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I’ve never been a die-hard follower of Brené Brown.
Sure, I’ve read a few of her blog posts and some chapters from her books. I’ve listened to a handful of her podcast episodes and watched two episodes of her HBO special, “Atlas of the Heart.” And, of course, I’ve read the endless stream of articles featuring her teachings and quotes right here on Elephant.
But she hasn’t historically been my go-to when I need grounded life or relationship advice.
That said, anytime I’ve read or heard one of her teachings, it has always connected deeply on some level with what’s going on in my own life.
And today, the lesson was so powerful that I felt the need to jump on the Brené Brown bandwagon and write about it.
I write a lot about relationships—not because I feel like I have so much knowledge and wisdom about them, but because writing about what I’ve learned and what I know I still need to learn helps keep me present and accountable in my own.
I’ve written about boundaries and conflict, forgiveness and loneliness. But one thing I haven’t written about is kindness—what kindness looks like in our relationships.
This is where Brené Brown comes in.
During an interview, Gayle King asks Brown: What is one behavior change that you think all leaders need?
And whether you consider yourself (or hope to be) a leader in your romantic relationship, your family, your friendships, or your work partnerships, this answer is everything we need to know about showing up with kindness:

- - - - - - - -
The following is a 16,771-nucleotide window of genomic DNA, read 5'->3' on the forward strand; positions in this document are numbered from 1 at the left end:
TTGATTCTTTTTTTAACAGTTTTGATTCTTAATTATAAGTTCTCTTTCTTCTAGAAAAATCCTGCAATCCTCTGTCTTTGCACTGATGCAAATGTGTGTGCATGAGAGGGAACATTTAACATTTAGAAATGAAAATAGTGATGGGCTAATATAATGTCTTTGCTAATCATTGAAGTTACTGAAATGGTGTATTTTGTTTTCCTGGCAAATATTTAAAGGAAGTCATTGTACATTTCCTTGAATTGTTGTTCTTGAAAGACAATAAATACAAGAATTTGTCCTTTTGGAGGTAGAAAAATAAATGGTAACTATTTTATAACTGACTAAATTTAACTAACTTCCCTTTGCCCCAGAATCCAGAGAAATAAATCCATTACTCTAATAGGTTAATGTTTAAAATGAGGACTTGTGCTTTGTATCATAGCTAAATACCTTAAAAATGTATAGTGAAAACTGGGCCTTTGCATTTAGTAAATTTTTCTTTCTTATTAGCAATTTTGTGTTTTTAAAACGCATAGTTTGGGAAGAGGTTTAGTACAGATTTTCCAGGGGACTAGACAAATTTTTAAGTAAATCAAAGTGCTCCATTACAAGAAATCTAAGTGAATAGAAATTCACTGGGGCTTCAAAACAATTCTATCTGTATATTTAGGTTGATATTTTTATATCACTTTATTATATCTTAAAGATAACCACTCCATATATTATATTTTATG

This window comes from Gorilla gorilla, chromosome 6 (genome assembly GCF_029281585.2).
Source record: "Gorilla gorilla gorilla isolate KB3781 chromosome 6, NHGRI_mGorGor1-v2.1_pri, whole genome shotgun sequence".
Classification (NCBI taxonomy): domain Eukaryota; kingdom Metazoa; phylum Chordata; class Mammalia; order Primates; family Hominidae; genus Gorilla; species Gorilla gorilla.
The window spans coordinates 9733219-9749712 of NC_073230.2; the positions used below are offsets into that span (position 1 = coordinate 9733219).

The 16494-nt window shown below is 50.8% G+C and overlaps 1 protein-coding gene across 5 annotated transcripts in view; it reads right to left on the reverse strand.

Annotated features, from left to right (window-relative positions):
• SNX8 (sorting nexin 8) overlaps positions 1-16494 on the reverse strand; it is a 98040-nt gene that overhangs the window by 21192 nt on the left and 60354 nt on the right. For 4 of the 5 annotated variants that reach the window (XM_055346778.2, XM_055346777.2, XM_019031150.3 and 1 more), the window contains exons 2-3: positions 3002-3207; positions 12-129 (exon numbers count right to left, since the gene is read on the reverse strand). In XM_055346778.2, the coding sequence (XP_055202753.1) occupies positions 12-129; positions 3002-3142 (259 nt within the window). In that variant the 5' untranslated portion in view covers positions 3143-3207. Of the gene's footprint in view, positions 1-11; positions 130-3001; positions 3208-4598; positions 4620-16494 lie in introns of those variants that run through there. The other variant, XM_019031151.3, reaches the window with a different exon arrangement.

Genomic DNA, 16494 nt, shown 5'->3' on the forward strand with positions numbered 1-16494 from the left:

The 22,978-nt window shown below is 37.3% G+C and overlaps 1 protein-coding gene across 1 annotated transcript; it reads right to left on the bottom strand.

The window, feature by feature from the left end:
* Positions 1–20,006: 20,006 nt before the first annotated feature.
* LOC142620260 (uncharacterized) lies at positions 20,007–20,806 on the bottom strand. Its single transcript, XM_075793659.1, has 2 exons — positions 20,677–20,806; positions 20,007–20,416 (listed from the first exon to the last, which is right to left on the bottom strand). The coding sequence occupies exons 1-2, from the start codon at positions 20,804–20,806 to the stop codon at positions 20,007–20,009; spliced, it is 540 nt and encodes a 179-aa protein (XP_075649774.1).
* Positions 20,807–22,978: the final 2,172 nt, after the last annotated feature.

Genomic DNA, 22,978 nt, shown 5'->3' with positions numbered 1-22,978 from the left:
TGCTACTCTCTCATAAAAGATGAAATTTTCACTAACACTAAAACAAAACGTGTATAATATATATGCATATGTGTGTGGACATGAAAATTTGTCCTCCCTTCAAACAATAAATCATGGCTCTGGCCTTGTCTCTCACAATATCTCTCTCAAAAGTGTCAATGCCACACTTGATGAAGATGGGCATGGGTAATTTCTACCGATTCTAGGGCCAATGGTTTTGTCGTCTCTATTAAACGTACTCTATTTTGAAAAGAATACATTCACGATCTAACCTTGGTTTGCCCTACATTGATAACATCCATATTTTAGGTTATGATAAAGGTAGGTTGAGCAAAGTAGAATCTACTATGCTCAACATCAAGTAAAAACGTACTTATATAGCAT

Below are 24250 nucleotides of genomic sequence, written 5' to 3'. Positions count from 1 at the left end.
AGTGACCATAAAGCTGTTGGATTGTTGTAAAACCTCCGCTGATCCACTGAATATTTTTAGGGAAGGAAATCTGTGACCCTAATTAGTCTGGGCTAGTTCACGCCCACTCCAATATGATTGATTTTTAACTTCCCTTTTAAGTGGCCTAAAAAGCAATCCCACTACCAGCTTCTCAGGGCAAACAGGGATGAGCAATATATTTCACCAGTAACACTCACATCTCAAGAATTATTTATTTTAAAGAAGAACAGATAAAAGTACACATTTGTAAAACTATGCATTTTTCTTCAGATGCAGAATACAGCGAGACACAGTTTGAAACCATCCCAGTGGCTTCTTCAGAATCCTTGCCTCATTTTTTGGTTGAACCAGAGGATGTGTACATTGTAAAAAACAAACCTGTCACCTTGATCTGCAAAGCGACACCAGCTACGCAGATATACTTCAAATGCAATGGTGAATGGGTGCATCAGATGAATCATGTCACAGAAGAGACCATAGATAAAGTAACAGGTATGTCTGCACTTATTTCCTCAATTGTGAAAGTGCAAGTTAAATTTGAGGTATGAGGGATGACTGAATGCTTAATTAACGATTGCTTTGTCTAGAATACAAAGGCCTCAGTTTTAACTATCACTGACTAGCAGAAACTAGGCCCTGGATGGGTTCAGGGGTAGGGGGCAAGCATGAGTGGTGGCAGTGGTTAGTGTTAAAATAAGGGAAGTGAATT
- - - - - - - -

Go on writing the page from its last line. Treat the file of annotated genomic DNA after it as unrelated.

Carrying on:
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“It’s going to be simple: Clear is kind. Unclear is unkind. Stop avoiding the tough conversations because you think you’re being polite or kind to people. That’s not kind.”
Shortly after watching this video, I googled the six-word catchphrase and found a post from Brown that explains it further.
“I first heard this saying two decades ago in a 12-step meeting, but I was on slogan overload at the time and didn’t even think about it again until I saw the data about how most of us avoid clarity because we tell ourselves that we’re being kind, when what we’re actually doing is being unkind and unfair.
Feeding people half-truths or bullsh*t to make them feel better (which is almost always about making ourselves feel more comfortable) is unkind.
Not getting clear with a colleague about your expectations because it feels too hard, yet holding them accountable or blaming them for not delivering is unkind.
Talking about people rather than to them is unkind.”
I could feel the truth of these statements buzzing throughout my body. I thought about how many times I believed I was sparing someone’s feelings or side-stepping an unnecessary argument or keeping the peace when all I was really doing was avoiding the tough stuff, the uncomfortable conversations, to spare myself and my own feelings. How many times I was being unkind, even though I didn’t know enough in the moment to recognize my behavior as such. And how many times I had given up the opportunity to show my partner or friend or family member or co-worker a tiny bit of kindness when they truly needed it.
In less than 30 seconds, I learned one more thing to keep me present and accountable in my relationships. I guess that’s just the power of Brené Brown.